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Baylor U. Scandal Brings Ken Starr Down

Baylor U. Scandal Brings Ken Starr Down

Ken Starr in 2011. (AP) 

By Tuesday, 23 August 2016 01:22 PM Current | Bio | Archive

Some Clintonistas who remain die-hard Ken Starr haters will be gloating, saying what goes around, comes around. Those of us who feel more favorably toward Starr will view the events as scandal irony. Yet the fact remains that while investigating a sex scandal brought Ken Starr fame and national recognition, a sex scandal investigation brought him down in the end.

Ken Starr has severed his last link with Baylor University, resigning as a law school professor and, according to Fox News, surrendering “his faculty status and tenure.”

Starr’s retreat from Baylor resembled the Wehrmacht’s withdrawal from Russia: slow, grudging, and tenacious. First Starr quit as president of Baylor in May.

Then he stepped down as chancellor. And now he’s out altogether.

Starr’s downfall came after the Pepper Hamilton law firm issued a “scathing 13–page summary report that found Baylor, under Starr's leadership, did little to respond to accusations of sexual assault involving football players.”

Instead of investigating assault allegations, it appeared fired head coach Art Briles was mainly interested in protecting his football program at all costs.

Fox reports that “by mounting their own ‘untrained’ investigations and meeting directly with a complainant, football staff ‘improperly discredited’ complainants' claims and denied them a right to a fair, impartial and informed investigation."

In many instances the athletic department didn’t even choose to report the allegations to the proper university authorities. These poor women who trusted Baylor officialdom were simply betrayed and discarded. This would be bad enough at a secular university, but Baylor is a private Baptist university!

In fact the athletic department had no more justification in investigating sexual assault complaints than the home economics department did.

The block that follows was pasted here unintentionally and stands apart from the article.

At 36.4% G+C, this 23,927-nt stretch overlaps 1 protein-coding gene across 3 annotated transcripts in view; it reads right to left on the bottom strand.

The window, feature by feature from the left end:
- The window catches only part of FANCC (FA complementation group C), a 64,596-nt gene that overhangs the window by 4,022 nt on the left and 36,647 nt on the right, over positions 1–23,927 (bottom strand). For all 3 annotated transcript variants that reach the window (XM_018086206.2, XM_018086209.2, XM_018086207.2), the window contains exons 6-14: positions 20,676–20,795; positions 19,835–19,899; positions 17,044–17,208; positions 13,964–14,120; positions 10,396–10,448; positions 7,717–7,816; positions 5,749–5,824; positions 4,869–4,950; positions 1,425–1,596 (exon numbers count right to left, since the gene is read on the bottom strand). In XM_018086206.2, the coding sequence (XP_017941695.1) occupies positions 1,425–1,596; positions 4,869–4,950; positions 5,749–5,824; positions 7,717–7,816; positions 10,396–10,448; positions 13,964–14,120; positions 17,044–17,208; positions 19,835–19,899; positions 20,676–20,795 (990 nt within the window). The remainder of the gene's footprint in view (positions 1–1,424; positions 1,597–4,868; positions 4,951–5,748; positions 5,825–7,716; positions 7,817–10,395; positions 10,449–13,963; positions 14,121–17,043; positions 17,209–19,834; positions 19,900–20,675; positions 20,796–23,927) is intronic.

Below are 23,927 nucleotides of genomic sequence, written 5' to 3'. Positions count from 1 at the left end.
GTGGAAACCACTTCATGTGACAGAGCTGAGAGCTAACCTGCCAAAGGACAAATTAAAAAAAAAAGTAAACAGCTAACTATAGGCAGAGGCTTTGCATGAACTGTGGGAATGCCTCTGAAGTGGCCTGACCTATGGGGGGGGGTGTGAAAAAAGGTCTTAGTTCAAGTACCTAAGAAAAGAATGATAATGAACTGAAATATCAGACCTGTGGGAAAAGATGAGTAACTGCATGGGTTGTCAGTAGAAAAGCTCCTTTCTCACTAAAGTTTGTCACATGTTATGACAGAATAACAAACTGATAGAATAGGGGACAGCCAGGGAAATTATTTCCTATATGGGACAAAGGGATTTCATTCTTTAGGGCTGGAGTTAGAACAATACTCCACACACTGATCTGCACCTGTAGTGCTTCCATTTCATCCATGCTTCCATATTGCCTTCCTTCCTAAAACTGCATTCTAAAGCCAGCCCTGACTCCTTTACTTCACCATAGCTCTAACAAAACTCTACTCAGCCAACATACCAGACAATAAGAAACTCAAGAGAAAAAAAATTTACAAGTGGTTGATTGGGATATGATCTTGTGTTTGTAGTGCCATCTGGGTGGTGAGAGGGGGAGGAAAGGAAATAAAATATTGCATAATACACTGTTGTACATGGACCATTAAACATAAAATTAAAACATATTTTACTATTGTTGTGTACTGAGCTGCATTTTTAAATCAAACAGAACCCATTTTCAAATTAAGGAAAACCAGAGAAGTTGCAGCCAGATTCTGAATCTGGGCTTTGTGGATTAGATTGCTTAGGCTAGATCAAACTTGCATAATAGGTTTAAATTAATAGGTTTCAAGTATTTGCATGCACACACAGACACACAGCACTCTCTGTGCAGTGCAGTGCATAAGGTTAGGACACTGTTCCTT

The victim’s and their allegations should have been immediately turned over to law enforcement investigators who are not only trained, but also independent of Baylor’s influence.

In the short run the cover-up worked. In the past three years the Baylor bear football team won two Big 12 championships, had a Heisman Trophy winner and built a new, $250 million football stadium. Now Coach Cover–up is gone. The university’s reputation is in tatters. And Ken Starr is disgraced by another sex scandal.

My question now is: Was it worth it? Maybe it’s not too late to install a brick somewhere on the shiny, new stadium that acknowledges the football program was built on the  victim’s pain.

Michael Reagan, the eldest son of President Reagan, is a Newsmax TV analyst. A syndicated columnist and author, he chairs The Reagan Legacy Foundation. Michael is an in-demand speaker with Premiere speaker’s bureau. Read more reports from Michael Reagan — Go Here Now.



© Mike Reagan

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My question now is: Was it worth it? Maybe it’s not too late to install a brick somewhere on the shiny, new stadium that acknowledges the football program was built on the rape victim’s pain.
baylor, starr
Tuesday, 23 August 2016 01:22 PM
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